Monday, July 22, 2013

It's A Boy!

We just watched a bit of the live coverage on the BBC.  The Duke and Duchess of Cambridge are now the parents of a baby boy.  I wonder how many extra issues of newspapers will be sold tomorrow?  I'll take a photo or two of the front pages.

This morning we set off from King's Cross on the 8:03am Eastern service to Wakefield.  This is the Full English Breakfast Mom and I enjoyed as we watched the countryside go by. 

Our destination today was the Yorkshire town of Wakefield.
One of the first things I saw upon arriving was this 'crochet bomb".

On my paternal side, I can trace back family several generations to the Wakefield area.  My great great grandparents had a bakery and confectionery shop on Kirkgate near the cathedral.

I spent several productive hours at the Wakefield branch of the West Riding Archives looking at Deed Registers.  My family had property transactions with the Duke of Leeds! 

And here's the cathedral.  It's hard to get a good photo as it is surrounded first by trees, then by shops.

The 247 foot spire is the most dominate feature and makes it the tallest church in Yorkshire.

Construction of this building began in 1150, and drug on in fits and starts until 1440. The ceilings are eye-popping and all date back to the 15th century.  

The five bay quire contains 25 magnificent stalls with misericords and carved animals. It was paid for by Sir Thomas Savil in 1482 in celebration of his marriage to Margaret Bosworth.  I hope they had a long and happy marriage. The collage (2 below) has a photo of one of the carved animals.

Lovely.

If you look closely at the collage you can see that Queen Elizabeth visited for a Maundy service in 2005. 

It was moving to walk about the cathedral knowing that generations of my family were baptised and married here.

By the beginning of the 19th century, most of the members of my 'Wakefield Folk' lived in the village of Stanley. They would have worshipped at St. Peters after it was consecrated in 1824.

My people were mostly stone masons and lived on a winding lane called Bottom Boat. 

There was a ferry across the Calder near Bottom Boat.  My stone mason relatives would have appreciated easy access to water and transportation of their stonework.

Bottom Boat and Lane's End made for a rough and tumble area.  Historically it was populated mostly by miners who worked in the nearby collieries. Even now it still appears to be very much a blue-collar neighborhood.

11 comments:

Ann at Beadlework. said...

How great it is for you to visit a place that holds so much of your family's history. I think the news will be saturated for the next few weeks with baby talk. The media take it to a new level these days.

Margaret said...

That's pretty cool, I have to say. To be able to even walk the street where your ancestors lived. Wow! And hooray for the Prince of Cambridge! :D I watched on TV of course!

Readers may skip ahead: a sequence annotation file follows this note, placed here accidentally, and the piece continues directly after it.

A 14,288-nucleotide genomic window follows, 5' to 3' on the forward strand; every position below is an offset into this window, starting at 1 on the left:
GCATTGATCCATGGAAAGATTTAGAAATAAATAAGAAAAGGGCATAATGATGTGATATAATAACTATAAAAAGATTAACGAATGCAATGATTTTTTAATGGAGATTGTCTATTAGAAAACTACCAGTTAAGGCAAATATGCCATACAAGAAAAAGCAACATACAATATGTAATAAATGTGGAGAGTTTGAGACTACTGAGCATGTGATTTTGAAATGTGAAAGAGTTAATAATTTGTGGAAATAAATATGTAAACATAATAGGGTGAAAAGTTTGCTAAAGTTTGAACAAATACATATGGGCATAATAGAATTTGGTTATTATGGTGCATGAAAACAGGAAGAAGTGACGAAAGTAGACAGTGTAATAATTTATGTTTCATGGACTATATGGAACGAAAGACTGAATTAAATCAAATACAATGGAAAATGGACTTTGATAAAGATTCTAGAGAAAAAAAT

Maggee said...

Wow! I would love to walk where my Irish Ancestors walked... if I could pin it down. And of course, take a slow boat over! Hugs!

Annette-California said...

How fascinating and exciting to learn of your great great grandparents had a bakery and confectionery shop! Wouldn't you love to have a recipe they used? So cool. So wonderful that you and your mom are in London for the birth of the newest royal baby. Loved our tour today:) Heard from the news that it was the hottest day yet in London. I thought of you and your mom. love Annette

Chris said...

How wonderful to visit these places and to connect with all those generations past. That is my type of breakfast! So did church bells ring yesterday for the birth?

Vickie said...

How wonderful to visit these important family places.
And such exciting days to be in London!

Carol said...

That is wonderful that you know so much about your ancestors, Beth! And even more wonderful that you get to visit their towns... Lovely photos as always--are you getting homesick at all?

Melissa said...

Beth, I was thinking of you yesterday when I watched the news and saw that the new Prince has arrived! It must be quite interesting to be over there amidst the buzz of it all!

How great to be able to visit the areas where your ancestors came from. Do you ever think of moving there, I wonder?

hazel said...

Good to read you have visited where your ancestors lived.

London must be buzzing with all the excitement of the new baby.

Hope the thunderstorms have not worried you.

Enjoy
Hazel c uk

Mouse said...

coooo first time I have seen inside the Wakefield Church ... simply lovely and fascinating to find out all that stuff about your family and to be able to walk down the streets too ...
love the crochet bomb some one has a lot of time on their hands ..lol
ta for the breakfast too :) love mouse xxxxx

Barb said...

It is wonderful that you are getting to see so many places your family came from. The Churches have been so amazing to see. Thanks again. We are home and the garden looks good, thank goodness the watering system worked as we had not one drop of water all the time we were gone!